PROACTIVE STEPS AGAINST HERBICIDE RESISTANCE
ontario’s growing problems with herbicide resistant weeds are just the tip of the iceberg in what is truly a global problem. The problem weed species, growing climates and affected crops change from country to country; even within Canada, the resistance situation differs from province to province. However, the root cause behind weed resistance – overuse of the same herbicide year after year – is the same issue for all farmers.
Carrot growers in Quebec have seen their crops get swallowed up by linuron-resistant common ragweed. In Ontario, carrot growers are battling linuron-resistant pigweed. Kristen Callow, who leads the Ontario Ministry of Agriculture and Food’s Weed Management Program in horticulture, says growers are getting desperate. In some cases, they have up and relocated their entire crop due to weed-saturated fields.
Unlike grain farmers, vegetable growers have a small weed control toolkit at their disposal. Now, carrot growers in Ontario and Quebec are in a desperate situation where they have pigweed and common ragweed resistant to their two backbone herbicides, linuron (Lorox) and prometryne (Gesagard).
“When a weed develops resistance it’s difficult for growers to find another herbicide that can be registered for use on their crops largely due to phytotoxicity issues. It’s just hard to find herbicides that will not damage the crop and still control the weeds,” says Callow. “So they basically have no other options.”
Callow and several other researchers from the University of Guelph and Agriculture and Agri-Food Canada are trying to find solutions and raise awareness of best practices that can help stem the tide of resistant pigweed and common ragweed. Though so far, it is proving to be a hard sell.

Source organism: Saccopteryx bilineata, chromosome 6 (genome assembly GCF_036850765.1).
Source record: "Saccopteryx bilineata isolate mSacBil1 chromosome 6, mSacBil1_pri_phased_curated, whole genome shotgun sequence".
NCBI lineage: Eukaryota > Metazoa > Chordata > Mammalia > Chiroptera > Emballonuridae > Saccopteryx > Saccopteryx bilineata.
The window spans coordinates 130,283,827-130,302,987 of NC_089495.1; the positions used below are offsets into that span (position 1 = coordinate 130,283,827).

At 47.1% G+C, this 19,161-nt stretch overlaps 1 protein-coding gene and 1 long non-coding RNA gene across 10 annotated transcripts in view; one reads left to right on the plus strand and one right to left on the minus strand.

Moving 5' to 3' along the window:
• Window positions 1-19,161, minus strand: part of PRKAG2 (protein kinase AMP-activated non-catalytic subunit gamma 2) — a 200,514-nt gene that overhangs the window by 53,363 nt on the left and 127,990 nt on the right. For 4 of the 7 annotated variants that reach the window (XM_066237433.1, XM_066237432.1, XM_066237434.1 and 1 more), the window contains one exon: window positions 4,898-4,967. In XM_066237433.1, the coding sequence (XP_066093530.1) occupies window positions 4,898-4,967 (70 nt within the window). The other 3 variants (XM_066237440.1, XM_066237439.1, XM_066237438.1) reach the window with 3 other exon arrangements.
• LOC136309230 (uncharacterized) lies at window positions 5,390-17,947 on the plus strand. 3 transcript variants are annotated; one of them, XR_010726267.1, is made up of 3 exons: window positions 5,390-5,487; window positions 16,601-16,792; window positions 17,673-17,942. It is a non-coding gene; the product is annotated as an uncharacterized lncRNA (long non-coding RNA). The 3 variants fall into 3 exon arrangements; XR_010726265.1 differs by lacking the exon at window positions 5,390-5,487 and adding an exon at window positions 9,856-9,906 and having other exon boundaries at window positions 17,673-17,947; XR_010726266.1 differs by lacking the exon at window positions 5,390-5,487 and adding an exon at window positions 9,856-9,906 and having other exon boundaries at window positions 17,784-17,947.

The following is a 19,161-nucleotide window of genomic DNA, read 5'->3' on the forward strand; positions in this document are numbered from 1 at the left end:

“We did workshops with the growers and 95 percent of them told us that they had at least one or more resistant weed species on their farm,” she says. “But they’re still doing the same practices and waiting for the next herbicide to come along.”
In Western Canada, growers have been dealing with group two resistant kochia and chickweed, as well as group one resistant wild oats and green foxtail for at least 10 years. Yet, it is only within the last couple of growing seasons that they have had to contend with resistance to a new herbicide group with glyphosate-resistant kochia.
According to Sonia Matichuk, a technical sales agronomist with DuPont Canada, the attitude towards dealing with them is markedly different than the situation in Ontario and Quebec. She credits increased media attention with bringing resistance issues to the forefront – and prompting many Western growers to begin seriously planning their crop and herbicide rotations well in advance.
“From what I’ve seen, I think a lot of western growers are coming to terms with it and thinking about resistance differently from what they may have thought three or four years ago,” says Matichuk.
She also suspects that there is a fear among growers of losing weed control tools, such as glyphosate, for good.
“I think they’re learning to manage it, because glyphosate is such a significant part of their operation,” says Matichuk. “So that means switching out to different modes of action and saving glyphosate for other crops that maybe need it more.”